— Leon Wieseltier, Kaddish

Blessed be the book, the page, the word, the letter . . .

What a heartfelt prayer this is!  An acknowledgement of the myriad blessings that fill our lives.  Gratitude must surely begin with awareness, with the simple recognition of the gifts that have been bestowed on us.

“Gratitude is a feeling that depends on thinking:  it is ignited in the receiver’s heart not only by another’s kind action but also by his or her own attention, awareness, understanding, reflection, and openness to seeing and accepting the goodness of somebody else.”
— Margaret Visser, The Gift of Thanks:  The Roots and Rituals of Gratitude


Waving and Saying Thanks

November 23, 2011

One of the turkey plates from my sister's collection

The dark days of late autumn remind us that sometimes we must give thanks even during our darkest moments.

“One act of thanksgiving made when things go wrong is worth a thousand when things go well.”
— Anonymous

“Who does not thank for little, will not thank for much.”
— Proverb

“Cold and chill, bless the Lord.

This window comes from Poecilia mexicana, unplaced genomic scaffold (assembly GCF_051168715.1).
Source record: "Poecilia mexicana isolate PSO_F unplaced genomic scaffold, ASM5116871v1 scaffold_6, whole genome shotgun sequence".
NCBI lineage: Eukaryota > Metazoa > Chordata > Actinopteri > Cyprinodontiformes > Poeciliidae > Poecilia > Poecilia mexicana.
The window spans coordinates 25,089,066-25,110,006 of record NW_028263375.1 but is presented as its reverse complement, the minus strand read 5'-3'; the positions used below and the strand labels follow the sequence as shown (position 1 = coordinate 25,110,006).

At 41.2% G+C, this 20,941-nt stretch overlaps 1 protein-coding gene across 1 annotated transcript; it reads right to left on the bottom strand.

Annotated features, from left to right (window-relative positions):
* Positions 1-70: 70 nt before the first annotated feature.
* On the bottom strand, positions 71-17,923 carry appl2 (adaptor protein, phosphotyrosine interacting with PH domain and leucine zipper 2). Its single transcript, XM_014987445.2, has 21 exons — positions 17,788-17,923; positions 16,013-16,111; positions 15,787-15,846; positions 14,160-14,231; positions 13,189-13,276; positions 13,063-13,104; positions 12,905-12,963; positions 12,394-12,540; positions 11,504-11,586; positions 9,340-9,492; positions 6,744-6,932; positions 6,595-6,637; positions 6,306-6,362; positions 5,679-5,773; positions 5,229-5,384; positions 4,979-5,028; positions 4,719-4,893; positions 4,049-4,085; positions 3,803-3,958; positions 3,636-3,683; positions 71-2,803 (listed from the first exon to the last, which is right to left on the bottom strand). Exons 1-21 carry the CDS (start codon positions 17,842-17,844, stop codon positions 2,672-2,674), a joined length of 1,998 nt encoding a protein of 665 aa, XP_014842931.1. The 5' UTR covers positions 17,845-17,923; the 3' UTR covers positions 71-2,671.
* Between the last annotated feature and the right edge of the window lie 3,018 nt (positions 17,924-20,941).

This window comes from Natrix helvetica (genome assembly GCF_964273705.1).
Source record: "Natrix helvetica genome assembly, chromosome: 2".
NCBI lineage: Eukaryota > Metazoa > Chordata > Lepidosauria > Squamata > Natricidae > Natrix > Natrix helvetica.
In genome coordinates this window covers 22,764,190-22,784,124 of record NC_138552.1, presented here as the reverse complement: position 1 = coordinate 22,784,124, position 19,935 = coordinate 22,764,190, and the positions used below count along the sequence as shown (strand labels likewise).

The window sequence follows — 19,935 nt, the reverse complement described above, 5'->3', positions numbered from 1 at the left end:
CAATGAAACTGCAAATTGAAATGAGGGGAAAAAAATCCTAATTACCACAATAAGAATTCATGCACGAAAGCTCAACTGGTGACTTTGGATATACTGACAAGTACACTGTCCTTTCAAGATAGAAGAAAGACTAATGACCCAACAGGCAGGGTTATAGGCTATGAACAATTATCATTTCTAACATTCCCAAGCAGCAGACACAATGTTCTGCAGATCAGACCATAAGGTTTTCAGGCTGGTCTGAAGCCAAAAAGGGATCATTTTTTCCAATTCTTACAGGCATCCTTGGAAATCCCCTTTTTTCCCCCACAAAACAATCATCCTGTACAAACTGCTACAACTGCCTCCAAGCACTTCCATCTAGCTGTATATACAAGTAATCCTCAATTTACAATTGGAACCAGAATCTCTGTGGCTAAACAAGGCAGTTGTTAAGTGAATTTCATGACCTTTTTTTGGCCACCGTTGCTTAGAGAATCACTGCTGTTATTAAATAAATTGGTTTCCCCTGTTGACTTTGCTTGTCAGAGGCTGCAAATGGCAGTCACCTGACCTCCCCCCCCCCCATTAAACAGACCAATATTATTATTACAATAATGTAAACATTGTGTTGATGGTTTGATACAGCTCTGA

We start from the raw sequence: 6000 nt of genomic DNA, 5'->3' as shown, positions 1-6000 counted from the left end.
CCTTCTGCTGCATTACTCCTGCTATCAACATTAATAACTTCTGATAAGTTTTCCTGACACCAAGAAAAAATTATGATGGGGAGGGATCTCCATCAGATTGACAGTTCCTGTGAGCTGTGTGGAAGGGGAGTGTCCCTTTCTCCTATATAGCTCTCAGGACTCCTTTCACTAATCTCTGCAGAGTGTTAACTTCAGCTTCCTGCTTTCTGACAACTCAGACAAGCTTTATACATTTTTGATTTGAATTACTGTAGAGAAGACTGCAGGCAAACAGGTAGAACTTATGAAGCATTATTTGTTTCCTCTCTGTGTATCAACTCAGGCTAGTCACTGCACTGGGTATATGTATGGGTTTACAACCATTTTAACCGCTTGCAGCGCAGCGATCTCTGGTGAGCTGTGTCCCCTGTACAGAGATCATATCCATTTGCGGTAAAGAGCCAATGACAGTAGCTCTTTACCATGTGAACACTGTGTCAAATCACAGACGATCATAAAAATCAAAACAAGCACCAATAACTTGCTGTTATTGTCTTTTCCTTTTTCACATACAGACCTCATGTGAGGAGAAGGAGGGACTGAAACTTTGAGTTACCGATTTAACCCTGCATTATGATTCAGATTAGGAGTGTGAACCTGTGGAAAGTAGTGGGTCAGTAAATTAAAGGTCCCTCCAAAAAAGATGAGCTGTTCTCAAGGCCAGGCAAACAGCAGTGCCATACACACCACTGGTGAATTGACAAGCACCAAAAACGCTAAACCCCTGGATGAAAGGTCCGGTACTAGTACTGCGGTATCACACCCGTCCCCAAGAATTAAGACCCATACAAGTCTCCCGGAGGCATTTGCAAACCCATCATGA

Dew and rain, bless the Lord;
Frost and cold, bless the Lord.
Ice and snow, bless the Lord;
Nights and days, bless the Lord.
Light and darkness bless the Lord . . .”
—  from Canticle of the Three Youths (Daniel 3:67-72)

by W. S. Merwin

with the night falling we are saying thank you
we are stopping on the bridges to bow from the railings
we are running out of the glass rooms
with our mouths full of food to look at the sky
and say thank you
we are standing by the water thanking it
smiling by the windows looking out
in our directions

back from a series of hospitals back from a mugging
after funerals we are saying thank you
after the news of the dead
whether or not we knew them we are saying thank you

over telephones we are saying thank you
in doorways and in the backs of cars and in elevators
remembering wars and the police at the door
and the beatings on stairs we are saying thank you
in the banks we are saying thank you
in the faces of the officials and the rich
and of all who will never change
we go on saying thank you thank you

with the animals dying around us
our lost feelings we are saying thank you
with the forests falling faster than the minutes